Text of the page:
Monday, 28 March 2011

New places

It is almost a year and a half since I arrived in Tiberias, but I still find myself stumbling across places which I have never visited before, yet which are on my doorstep. One such place is the ruins of Herod’s palace at Bereniki, a hill overlooking Tiberias. This was built by Herod Antipas and is a possible site for the beheading of John the Baptist (and also Salome’s dance!). It is a lovely place, not least because it is so undeveloped and is off the tourist trail. Not a single tourist bus there! But a place of wild flowers and lizards and the most marvellous views over the Lake. I had been to the Sabeel Conference in Bethlehem, whose theme was ‘Empire’, and I could see how imposing the palace must have been to the inhabitants of newly-founded Tiberias down below. Very much a case of ‘I am boss’. Even now, settlements are built on hills overlooking the Arab villages, such as Nazareth Illit overlooking Nazareth.

However, in the case of Bereniki, it is now overlooked by the ‘Swiss Forest’, a wooded area (forest is too grand a term) planted from donations from Switzerland. A super area for walks (and views), but also there are some memorials to those who have died, including parents who ‘vanished in Theresienstadt’, a reference to one of the concentration camps.

Another place which I discovered is again just outside Tiberias - Nebi Shu’eib. This is a sacred site for the Druze, who believe it is the tomb of Jethro, the father-in-law of Moses. In fact, the Druze believe that Jethro passed on rules about justice and monotheism to Moses. Nebi Shu’eib is extremely well-developed, with gardens, viewpoints and picnic areas, as well as a complex of a mosque, library and the tomb (which includes an impressive chandelier from Druze in Damascus, who sent it in lieu of coming on pilgrimage, as the current political situation means they are not allowed to visit their relatives in Israel). When I visited, there were a couple of hundred people there, mostly families, enjoying the peace and quiet.

The Druze are an interesting Moslem sect, found in the Galilee and Golan, in Syria and Lebanon. They wear a distinctive dress, the men wearing white tarbooshes and baggy trousers, while the women cover their heads in a white cloth. They are loyal to whatever state they reside in, and so, while other Arab citizens (Christian and Moslem) of Israel are exempt from serving in the army, the Druze perform the same military duty as Jewish Israelis. At Nebi Shu’eib the Druze flag (a multicoloured affair) flies alongside the Israeli one.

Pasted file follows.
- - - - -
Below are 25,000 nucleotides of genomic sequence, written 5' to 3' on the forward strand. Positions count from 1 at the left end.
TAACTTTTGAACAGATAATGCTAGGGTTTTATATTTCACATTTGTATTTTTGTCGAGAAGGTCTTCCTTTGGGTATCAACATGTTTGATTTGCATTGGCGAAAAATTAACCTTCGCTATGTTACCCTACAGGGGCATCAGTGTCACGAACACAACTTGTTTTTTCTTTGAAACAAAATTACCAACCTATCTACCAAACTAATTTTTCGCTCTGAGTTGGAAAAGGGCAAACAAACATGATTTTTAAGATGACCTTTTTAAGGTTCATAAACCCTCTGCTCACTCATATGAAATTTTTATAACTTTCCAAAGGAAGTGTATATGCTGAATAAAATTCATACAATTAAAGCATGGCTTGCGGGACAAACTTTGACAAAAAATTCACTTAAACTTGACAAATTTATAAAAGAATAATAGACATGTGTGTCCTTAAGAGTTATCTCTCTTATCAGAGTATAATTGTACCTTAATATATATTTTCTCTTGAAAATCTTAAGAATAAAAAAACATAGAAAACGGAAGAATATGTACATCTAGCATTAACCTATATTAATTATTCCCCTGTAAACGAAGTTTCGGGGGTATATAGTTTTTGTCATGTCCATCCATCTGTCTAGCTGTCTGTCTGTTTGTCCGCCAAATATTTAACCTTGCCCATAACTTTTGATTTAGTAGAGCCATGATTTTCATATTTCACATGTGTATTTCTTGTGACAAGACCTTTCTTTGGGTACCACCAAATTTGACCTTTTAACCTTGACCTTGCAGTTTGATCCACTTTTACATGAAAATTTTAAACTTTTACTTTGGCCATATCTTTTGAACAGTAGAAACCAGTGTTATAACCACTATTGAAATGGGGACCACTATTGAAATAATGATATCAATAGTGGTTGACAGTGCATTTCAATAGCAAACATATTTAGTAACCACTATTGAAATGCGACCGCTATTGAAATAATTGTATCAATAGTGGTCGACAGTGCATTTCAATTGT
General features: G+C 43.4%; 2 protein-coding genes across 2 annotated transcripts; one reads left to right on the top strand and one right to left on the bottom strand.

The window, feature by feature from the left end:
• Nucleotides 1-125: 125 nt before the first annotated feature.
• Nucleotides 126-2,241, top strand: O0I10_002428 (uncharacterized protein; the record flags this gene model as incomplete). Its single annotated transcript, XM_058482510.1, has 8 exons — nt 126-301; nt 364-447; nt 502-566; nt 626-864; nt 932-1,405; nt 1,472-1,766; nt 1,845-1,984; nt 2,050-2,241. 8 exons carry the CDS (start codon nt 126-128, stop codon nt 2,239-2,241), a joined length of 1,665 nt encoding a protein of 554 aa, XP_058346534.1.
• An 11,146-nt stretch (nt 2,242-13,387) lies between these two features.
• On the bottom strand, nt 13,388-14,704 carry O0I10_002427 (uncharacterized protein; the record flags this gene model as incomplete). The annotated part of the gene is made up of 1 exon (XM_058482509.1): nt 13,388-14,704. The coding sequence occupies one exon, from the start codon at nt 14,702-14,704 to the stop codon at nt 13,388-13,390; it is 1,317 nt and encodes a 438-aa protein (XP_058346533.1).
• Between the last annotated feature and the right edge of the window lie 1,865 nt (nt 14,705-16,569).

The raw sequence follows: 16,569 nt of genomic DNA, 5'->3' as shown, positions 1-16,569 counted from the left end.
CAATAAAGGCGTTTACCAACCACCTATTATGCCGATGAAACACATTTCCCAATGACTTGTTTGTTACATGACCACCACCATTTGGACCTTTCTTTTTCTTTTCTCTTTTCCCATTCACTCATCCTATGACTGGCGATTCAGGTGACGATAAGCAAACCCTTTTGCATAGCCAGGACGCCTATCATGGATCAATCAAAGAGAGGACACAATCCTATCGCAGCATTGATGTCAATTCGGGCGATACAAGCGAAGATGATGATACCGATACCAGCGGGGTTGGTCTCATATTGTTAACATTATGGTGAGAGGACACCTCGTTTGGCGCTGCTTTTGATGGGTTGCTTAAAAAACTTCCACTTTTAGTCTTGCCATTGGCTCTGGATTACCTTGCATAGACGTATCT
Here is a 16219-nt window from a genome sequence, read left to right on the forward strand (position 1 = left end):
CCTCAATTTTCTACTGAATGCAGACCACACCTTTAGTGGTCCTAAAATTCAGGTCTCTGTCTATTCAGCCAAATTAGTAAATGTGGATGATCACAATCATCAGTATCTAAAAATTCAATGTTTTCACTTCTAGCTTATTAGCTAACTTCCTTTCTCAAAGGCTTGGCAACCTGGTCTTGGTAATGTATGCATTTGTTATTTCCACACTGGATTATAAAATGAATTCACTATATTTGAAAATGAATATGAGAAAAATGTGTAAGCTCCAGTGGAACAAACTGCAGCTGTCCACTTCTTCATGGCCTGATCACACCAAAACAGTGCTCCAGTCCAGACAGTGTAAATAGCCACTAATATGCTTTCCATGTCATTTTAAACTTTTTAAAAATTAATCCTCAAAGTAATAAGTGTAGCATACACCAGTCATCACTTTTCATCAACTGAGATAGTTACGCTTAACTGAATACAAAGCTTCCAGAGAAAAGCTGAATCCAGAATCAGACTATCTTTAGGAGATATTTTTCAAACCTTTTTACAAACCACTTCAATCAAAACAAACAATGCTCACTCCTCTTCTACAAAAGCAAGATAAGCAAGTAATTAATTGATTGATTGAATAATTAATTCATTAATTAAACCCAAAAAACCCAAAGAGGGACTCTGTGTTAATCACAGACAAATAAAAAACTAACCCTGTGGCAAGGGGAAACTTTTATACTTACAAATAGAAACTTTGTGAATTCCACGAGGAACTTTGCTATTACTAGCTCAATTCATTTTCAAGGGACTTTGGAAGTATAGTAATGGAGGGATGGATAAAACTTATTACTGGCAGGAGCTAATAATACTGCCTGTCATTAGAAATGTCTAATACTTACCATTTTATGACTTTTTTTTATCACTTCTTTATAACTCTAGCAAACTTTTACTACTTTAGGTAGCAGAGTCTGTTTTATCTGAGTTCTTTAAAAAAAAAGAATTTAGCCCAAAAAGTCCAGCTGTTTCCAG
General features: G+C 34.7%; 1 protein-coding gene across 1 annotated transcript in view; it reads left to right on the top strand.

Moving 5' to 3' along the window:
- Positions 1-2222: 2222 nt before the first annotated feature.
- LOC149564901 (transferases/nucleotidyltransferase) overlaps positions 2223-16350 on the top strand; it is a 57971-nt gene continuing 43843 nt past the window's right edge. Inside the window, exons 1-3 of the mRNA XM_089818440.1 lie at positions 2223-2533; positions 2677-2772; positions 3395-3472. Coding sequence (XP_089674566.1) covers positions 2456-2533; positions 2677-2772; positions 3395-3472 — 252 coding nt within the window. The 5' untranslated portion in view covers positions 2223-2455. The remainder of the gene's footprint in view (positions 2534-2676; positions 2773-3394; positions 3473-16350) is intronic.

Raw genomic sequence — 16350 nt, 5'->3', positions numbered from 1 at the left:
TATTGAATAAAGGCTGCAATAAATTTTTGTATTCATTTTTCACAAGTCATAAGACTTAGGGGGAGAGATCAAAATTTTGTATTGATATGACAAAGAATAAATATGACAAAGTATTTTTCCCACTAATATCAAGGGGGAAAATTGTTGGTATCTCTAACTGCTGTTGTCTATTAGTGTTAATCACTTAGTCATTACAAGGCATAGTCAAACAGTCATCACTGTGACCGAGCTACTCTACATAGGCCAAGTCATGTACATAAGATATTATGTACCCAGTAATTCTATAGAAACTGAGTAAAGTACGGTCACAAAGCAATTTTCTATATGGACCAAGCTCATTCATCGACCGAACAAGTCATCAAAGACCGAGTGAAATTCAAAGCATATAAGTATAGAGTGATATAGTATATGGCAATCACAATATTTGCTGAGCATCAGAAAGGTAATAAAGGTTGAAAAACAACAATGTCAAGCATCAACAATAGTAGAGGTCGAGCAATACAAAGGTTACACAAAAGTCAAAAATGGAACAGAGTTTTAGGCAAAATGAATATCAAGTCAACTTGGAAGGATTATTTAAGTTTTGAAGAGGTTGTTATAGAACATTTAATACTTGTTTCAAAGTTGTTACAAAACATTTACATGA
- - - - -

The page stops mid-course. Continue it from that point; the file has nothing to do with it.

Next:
Tuesday, 8 March 2011

Against the odds

We travelled up into the Galilee hills to visit a factory! It was situated in an industrial park and seemed ordinary enough, but behind it lay a fascinating story of a woman fighting against the odds.

Gamila is a Druze lady, and in her childhood she learned all about the medical and healing qualities of herbs from her family. She put this knowledge into good effect by making soap using the various herbs. It started in the family home, but gradually it became a business, as Gamila wanted her children to go to good schools and have a chance in life.

As a woman she encountered much opposition; her fellow villagers felt her place was in the home, rather than running a business, and she had to suffer their taunts. In the end, however, she succeeded, and her soap has hit the luxury end of the market and exports all around the world. Her family have benefitted (her son was the first from the village to go to university), and so has the community.

It was good to visit the factory and see that Moslems and Christians, Jews and Druze, were all employed. As part of its procurement policy, the Hotel is going to use Gamila’s soap. It is also buying its olive oil from Sindyanna, a fair trade company based in the Galilee and is at present sourcing bed ‘throws’ and rugs through Sunbula.

International Womens' Day, 8 March 2011